How can we train our large dog, who is part Shepherd and St. Bernard, to stop jumping up and trying to tackle us when we come home? We love him to pieces and want to teach him better manners without causing any negative effects on his behavior.
Teaching Your Large Dog Better Manners
Having a large dog who jumps up on you when you come home can be challenging, but with consistency and patience, you can teach your furry friend better manners. Reinforcing alternate behaviors is an excellent place to start. This article will discuss three main strategies to help you teach your dog not to jump up on you every time you walk through the door: training alternate behaviors, embracing in-home training, and following the ‘no free lunches’ approach.
Training Alternate Behaviors
Instead of focusing on stopping your dog from jumping up on you, it’s more productive to train your dog to greet you with a different, more acceptable behavior. This can include teaching your dog to sit, lie down, or remain calm when you come in the door. The key is to be consistent in rewarding the positive behavior while ignoring the negative behavior. Redirecting your dog’s energy and excitement from jumping to a more appropriate greeting will go a long way in fixing this issue.
One helpful resource for teaching your dog an alternate greeting behavior is our article, How to Stop Your Dog Jumping on Guests. By utilizing the training techniques provided in this article, you’ll be able to teach your dog to greet you and others appropriately when they enter your home.
In-Home Dog Training: Building Consistent Dog Obedience
Training your dog at home is important, and consistency is key. In-home training allows you to address their specific behavior in the environment where it usually occurs. In Home Dog Training: Striving for Dog Obedience provides various tips, techniques, and specific exercises to work on in the convenience of your home, making it more effective and comfortable for both you and your dog.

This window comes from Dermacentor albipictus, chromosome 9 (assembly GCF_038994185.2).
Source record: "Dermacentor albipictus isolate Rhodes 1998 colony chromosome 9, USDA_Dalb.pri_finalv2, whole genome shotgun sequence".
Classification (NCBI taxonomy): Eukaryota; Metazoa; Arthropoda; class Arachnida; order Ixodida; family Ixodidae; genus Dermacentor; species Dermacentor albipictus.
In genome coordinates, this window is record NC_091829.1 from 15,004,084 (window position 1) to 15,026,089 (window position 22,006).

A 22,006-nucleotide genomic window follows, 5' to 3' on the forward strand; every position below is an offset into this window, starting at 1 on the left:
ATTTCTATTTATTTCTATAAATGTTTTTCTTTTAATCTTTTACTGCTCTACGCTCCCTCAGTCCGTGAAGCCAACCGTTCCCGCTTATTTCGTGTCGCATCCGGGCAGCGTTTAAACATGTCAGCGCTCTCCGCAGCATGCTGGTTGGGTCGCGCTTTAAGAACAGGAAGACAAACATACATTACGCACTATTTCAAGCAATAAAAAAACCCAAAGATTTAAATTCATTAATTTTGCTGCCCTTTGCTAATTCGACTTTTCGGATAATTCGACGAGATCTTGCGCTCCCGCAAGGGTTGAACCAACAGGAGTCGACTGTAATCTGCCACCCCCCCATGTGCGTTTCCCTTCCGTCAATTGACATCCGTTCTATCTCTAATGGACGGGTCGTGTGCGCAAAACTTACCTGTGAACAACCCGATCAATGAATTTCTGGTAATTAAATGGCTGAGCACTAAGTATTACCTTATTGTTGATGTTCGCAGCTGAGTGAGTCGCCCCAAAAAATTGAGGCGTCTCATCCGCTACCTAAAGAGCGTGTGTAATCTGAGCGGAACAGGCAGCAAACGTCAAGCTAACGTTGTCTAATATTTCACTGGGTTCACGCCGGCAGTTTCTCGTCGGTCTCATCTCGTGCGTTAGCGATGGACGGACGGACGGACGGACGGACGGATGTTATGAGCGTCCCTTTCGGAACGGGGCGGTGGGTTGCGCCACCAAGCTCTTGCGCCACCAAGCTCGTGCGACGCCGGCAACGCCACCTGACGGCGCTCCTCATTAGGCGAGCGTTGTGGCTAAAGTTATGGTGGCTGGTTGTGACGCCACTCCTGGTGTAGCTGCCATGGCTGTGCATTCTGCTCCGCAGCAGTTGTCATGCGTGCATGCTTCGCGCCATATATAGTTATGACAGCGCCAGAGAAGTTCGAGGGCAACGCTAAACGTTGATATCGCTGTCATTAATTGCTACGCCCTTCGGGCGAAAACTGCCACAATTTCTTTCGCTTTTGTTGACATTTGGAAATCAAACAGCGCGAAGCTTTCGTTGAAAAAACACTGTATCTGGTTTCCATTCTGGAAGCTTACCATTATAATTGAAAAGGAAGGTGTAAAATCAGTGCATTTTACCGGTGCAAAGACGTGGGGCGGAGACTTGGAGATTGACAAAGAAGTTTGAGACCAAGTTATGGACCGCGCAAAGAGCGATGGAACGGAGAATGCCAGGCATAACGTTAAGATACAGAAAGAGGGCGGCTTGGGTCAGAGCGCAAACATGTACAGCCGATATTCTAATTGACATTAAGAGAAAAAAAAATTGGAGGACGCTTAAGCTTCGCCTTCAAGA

Teaching your large dog self-control through basic commands like “sit,” “stay,” and “down” will give them a strong foundation for more complex behaviors. Dedicate time each day to practice these basic commands and use them to reinforce the alternate greeting behavior you’re teaching them when you come home. This will help build a positive, disciplined routine for your dog.
The ‘No Free Lunches’ Approach: Encouraging Good Behavior
This technique involves rewarding your dog with something they want, such as treats, toys, or praise, as a way to reinforce good behavior. The idea is to withhold these rewards until your dog offers a desirable behavior, like sitting or lying down instead of jumping up on you when you come home.
For more information on how to implement this approach, read our article, No Free Lunches – Simple Tips for Good Behavior. You’ll learn how to use this simple, yet powerful method to instill discipline and encourage positive behavior in your dog consistently.
Additional Tips for Success
Beyond these three strategies, you should also keep in mind the importance of patience and persistence. Large dogs like your Shepherd and St. Bernard mix may need more time to adjust their behavior due to their size and strength. Be prepared to invest time and effort into consistent practice and reinforcement of the positive behaviors you want to see.
Another important aspect to consider is managing your dog’s energy levels. Large breeds, especially those with working or herding backgrounds, may require more physical activity to release excess energy and maintain a calmer demeanor. Regular walks, runs, or interactive games can help manage your dog’s energy and decrease their urge to jump up on you when you come home.
In conclusion, your efforts in training alternate behaviors, embracing in-home dog training, and following the ‘no free lunches’ approach will definitely help your large dog become a more well-mannered and obedient companion. For additional support in managing this common issue, you can also check out Teaching Your Dog Not to Bark for useful insights on addressing your dog’s vocalizations. Stay patient, consistent and reinforcing, and soon enough, you’ll be enjoying a calm, non-jumping companion when you come back home.